Who wants the cottage? Help clients decide

August 24, 2017 | Last updated on September 15, 2023
3 min read
Wooden dock with chair on calm fall lake
© Elena Elisseeva / 123RF Stock Photo

Now’s the time to talk with clients about estate planning, particularly if they have a vacation home.

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“Summertime is when families often get together and discuss what to do with the vacation property,” says Jamie Golombek, managing director of tax and estate planning with CIBC Wealth Strategies Group.

The best way to assist is to first help clients understand the goal for their properties, and that should be done before helping clients hire lawyers and accountants who will find the most tax-efficient way to avoid capital gains tax on appreciated vacation property.

It’s important to discover whether or not clients’ adult children want the property — the answer might surprise you.

The cottage or vacation property may have sentimental value, says Golombek, but what if, from a practical perspective, the kids are not in a position to use it as regularly as your clients? Financially, he adds, the kids “may not be in a position to support [things like] ongoing maintenance costs.”

A family conversation is required to understand everyone’s wishes: who wants the property, if they’re willing to assume the associated financial responsibility and how to equitably distribute the estate among children, if that’s desired.

“Most parents do want to treat kids equally, with some allowances for changes in circumstances and perhaps other types of financial or emotional issues,” says Golombek. “In most cases, there are ways to give a property to one kid and give cash or life insurance proceeds to another kid. But ultimately you want to have that discussion.”

Read: Young clients don’t want to miss out on cottage ownership

Choosing a principal residence

Once the family’s goal for the property has been discussed and clarified, it’s time to plan.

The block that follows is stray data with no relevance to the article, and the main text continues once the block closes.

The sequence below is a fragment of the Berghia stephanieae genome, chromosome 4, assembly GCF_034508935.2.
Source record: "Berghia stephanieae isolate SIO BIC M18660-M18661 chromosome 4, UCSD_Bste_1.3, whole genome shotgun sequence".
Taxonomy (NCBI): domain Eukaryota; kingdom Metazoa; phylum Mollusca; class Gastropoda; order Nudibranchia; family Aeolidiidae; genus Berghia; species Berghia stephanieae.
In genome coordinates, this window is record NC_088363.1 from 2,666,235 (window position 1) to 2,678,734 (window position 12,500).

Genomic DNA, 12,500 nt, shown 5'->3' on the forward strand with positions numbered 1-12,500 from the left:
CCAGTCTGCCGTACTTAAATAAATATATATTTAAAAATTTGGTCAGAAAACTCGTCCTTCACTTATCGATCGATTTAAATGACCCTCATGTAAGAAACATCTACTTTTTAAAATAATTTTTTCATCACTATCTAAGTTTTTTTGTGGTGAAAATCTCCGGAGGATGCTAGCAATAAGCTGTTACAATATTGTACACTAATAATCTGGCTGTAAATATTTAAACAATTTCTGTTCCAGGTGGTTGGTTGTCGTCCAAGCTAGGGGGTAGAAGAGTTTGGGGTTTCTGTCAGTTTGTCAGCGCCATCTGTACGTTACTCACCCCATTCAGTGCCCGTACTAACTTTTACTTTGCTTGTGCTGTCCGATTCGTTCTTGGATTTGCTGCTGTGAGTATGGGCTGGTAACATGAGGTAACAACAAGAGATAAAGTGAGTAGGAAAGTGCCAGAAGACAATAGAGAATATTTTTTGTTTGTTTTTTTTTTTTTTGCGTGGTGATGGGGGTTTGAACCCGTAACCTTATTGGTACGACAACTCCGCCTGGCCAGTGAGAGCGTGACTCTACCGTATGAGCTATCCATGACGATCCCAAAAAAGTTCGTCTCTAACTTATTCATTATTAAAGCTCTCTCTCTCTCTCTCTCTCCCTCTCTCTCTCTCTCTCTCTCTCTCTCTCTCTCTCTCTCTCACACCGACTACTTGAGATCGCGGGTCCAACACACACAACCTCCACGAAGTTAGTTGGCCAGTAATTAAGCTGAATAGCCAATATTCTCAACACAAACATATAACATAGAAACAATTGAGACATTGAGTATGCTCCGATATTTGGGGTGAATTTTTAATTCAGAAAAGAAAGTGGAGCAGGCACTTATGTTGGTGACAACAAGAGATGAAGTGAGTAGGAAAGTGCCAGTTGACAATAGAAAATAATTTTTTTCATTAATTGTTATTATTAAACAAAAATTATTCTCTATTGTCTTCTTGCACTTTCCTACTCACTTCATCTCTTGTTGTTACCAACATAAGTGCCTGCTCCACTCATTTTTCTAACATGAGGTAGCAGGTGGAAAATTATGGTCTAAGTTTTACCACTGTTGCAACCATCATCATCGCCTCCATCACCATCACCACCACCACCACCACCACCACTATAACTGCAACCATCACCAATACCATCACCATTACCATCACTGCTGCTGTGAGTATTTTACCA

“The biggest issue with most properties […] is that there could be a capital gains tax on the deemed disposition of the vacation property on [death],” says Golombek. “In many of these situations in Canada, we have large increases in the price of real estate, and the capital gains could be significant” — potentially larger than any gains on a main residence.

“The good news is that you are allowed to choose, at the time of disposition, which of your properties will qualify for the principal residence exemption,” says Golombek.

Read: How to claim the principal residence exemption

If clients have a home in the city and a vacation property, he explains, the decision whether or not to claim the principal residence exemption (PRE) is made when they decide to sell one or the other. The same rule applies on death, says Golombek; if your client dies owning two properties, one can be chosen as the principal residence, though both are subject to deemed disposition.

Golombek notes that a couple can have only one principal residence, and both selling and gifting to children are deemed dispositions that could potentially be covered with the PRE.

To choose a property for the PRE, Golombek says clients should consider:

  • the appreciation of the property being sold or gifted compared to the appreciation of the other property; and
  • the expected future appreciation of the property not sold or gifted.

“It’s only one exemption for years of multiple ownership, but ultimately you may want to save that exemption later on when you sell the second property,” says Golombek, referring to potential future appreciation.

Last, he reminds clients that the PRE must be claimed on tax returns. “That is a new change effective for 2016,” he says. Thus, “it’s very important to think about the type of planning you’re going to do — which residence is going to be exempt — because now you have to tell CRA about it when you dispose of the residence.”


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